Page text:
Production 3D Printing With Roots in Materials Development: The Origin Story
Production-oriented polymer AM machine uses the same platform with the same range of controls originally conceived for material development.
Origin co-founder Chris Prucha discusses a demo part made with the Programmable Photopolymerization process. Also seen here is company senior VP Charlie Vestner.
Origin’s material-development platform is now a production 3D printer. The company’s Origin One machine for additive manufacturing (AM) of polymer parts via Progammable Photopolymerization (the company’s term) begins shipping to users this month. And the company says supplying machines is the way it intends to make its money.
That makes Origin distinctive. Not every equipment provider in AM pursues revenue in this way. For some, supplying material is part of the income stream as well. In its approach to supplying the needs of production AM applications, Origin’s aims thus look more like those of a traditional manufacturing hardware supplier such as a machine tool builder or injection molding machine maker. Namely, provide the machine with no ongoing role to play in the materials it will be used to run. Origin’s leaders say they expect enough activity in AM for production for the scale of machine sales alone to be lucrative. They just need their platform to be a preferred choice for production applications, and for this to happen, they say, they need it to be a preferred platform for developing materials — because the scope and possibilities of production applications in AM will be determined most of all by the material options available.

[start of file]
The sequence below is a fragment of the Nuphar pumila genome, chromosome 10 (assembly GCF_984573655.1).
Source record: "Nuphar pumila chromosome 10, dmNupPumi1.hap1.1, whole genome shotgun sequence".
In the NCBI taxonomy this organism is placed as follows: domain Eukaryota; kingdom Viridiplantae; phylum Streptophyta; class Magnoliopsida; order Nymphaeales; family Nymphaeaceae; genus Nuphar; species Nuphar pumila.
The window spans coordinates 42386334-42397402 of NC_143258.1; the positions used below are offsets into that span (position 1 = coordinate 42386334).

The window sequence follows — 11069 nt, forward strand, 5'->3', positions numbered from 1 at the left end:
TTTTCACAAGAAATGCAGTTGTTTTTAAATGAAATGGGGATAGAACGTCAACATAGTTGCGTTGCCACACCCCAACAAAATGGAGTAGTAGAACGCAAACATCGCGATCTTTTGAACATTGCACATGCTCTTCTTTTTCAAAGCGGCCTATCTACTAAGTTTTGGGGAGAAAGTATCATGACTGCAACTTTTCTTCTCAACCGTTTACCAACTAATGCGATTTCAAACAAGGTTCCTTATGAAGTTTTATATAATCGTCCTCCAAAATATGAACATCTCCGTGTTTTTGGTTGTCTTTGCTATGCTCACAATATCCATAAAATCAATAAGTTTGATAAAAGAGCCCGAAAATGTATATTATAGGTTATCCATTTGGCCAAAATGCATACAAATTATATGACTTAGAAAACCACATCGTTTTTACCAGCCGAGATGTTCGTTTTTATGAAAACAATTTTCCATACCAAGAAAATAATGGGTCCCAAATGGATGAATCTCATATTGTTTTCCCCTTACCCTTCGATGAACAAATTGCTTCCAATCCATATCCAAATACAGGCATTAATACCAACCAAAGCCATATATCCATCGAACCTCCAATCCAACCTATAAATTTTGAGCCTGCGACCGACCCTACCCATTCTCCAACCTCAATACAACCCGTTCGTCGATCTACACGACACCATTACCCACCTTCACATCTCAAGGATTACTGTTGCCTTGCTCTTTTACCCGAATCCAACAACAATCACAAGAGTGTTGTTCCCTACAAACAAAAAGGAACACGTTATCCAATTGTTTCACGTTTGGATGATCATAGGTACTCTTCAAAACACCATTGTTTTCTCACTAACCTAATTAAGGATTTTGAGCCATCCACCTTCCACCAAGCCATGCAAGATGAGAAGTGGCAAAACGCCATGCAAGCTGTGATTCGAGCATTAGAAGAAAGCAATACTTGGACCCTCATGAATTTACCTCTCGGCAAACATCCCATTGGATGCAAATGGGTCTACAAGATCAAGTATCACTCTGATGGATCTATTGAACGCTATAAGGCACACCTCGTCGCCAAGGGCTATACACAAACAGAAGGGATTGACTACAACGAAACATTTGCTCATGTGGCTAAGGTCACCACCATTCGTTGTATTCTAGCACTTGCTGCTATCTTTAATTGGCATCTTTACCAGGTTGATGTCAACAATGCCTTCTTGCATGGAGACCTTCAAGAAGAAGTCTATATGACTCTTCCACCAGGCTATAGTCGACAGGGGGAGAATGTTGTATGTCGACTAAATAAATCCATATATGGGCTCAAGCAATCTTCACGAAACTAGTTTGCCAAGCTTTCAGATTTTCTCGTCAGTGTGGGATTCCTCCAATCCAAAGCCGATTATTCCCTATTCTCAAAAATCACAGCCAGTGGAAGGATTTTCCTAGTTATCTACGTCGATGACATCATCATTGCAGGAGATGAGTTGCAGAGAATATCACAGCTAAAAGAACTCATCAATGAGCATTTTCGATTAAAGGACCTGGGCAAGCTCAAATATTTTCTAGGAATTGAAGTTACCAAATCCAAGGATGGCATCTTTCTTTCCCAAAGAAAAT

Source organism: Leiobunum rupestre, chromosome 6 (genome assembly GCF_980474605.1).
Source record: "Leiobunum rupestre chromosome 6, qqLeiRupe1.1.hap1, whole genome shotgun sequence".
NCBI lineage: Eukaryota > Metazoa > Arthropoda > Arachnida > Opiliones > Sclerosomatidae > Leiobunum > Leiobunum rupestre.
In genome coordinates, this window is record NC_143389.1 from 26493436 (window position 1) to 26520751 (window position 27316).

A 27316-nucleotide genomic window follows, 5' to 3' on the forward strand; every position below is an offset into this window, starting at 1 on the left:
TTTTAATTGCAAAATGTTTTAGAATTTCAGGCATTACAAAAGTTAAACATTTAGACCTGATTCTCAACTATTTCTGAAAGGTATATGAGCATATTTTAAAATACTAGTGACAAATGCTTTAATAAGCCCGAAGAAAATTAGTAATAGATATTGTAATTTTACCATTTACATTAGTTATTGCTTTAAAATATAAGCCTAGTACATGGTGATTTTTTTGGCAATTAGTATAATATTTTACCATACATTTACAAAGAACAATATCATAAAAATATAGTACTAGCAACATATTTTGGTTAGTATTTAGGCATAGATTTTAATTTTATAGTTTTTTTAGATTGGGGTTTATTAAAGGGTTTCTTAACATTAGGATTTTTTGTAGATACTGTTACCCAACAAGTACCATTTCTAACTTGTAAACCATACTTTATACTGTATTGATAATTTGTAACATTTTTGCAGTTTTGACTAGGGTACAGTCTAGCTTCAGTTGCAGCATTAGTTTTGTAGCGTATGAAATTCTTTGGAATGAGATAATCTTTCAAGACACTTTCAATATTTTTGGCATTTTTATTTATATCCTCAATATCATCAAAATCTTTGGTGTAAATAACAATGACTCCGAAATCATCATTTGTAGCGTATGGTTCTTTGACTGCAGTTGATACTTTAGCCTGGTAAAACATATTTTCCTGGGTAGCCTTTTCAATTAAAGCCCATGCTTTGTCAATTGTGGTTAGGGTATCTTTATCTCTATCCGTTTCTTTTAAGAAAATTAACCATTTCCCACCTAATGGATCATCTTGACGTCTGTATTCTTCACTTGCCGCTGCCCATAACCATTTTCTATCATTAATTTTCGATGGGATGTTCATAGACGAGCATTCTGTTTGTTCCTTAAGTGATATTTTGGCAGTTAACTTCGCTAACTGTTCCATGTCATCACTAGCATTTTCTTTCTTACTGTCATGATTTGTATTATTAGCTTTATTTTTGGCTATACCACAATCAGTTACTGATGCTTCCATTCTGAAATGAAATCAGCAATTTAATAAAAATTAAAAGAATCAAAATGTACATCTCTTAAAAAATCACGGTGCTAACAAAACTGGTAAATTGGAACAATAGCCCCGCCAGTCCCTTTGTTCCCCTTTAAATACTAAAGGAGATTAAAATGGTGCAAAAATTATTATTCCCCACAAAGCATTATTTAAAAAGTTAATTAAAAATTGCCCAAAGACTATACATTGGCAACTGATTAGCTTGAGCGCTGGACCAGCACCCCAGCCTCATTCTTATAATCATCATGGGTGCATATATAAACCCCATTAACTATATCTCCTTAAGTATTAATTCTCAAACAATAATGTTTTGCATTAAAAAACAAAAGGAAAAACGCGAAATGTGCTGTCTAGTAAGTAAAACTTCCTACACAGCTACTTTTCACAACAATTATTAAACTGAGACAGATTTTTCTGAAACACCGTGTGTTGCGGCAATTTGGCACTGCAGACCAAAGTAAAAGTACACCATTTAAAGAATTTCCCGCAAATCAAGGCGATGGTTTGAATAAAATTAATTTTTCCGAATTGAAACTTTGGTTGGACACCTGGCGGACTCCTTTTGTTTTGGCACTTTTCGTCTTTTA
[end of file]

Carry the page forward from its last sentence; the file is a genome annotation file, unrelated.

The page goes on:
During a visit to Origin’s headquarters in San Francisco, California, I spoke about this with company co-founder Chris Prucha and senior vice president Charlie Vestner. To develop a machine for production, the company first developed a machine for material developers, with a decidedly digital approach.
“We are software engineers,” says Prucha, not only accounting for his, Vestner’s and others’ backgrounds within the company, but also emphasizing the important point about “programmable” in the term Programmable Photopolymerization. From the ground up, the system was designed to provide software control over humidity, light exposure, material temperature, chamber temperature, reaction temperature and “any other variable we discovered was important to chemists creating materials,” Prucha says. The software control and the range of variables subject to this control aim to make it easy for third-party chemists to develop materials for the printer, to develop processes on the printer for running materials that already exist, or even potentially to more completely produce the part via 3D printing
Experimentation on the day of my visit focused on tuning light exposure in search of finer precision. Origin’s Steve Kranz oversees this research. The color display maps exposure times.
Now the same system is going forward as a production 3D printer, with scale manufacturing in mind.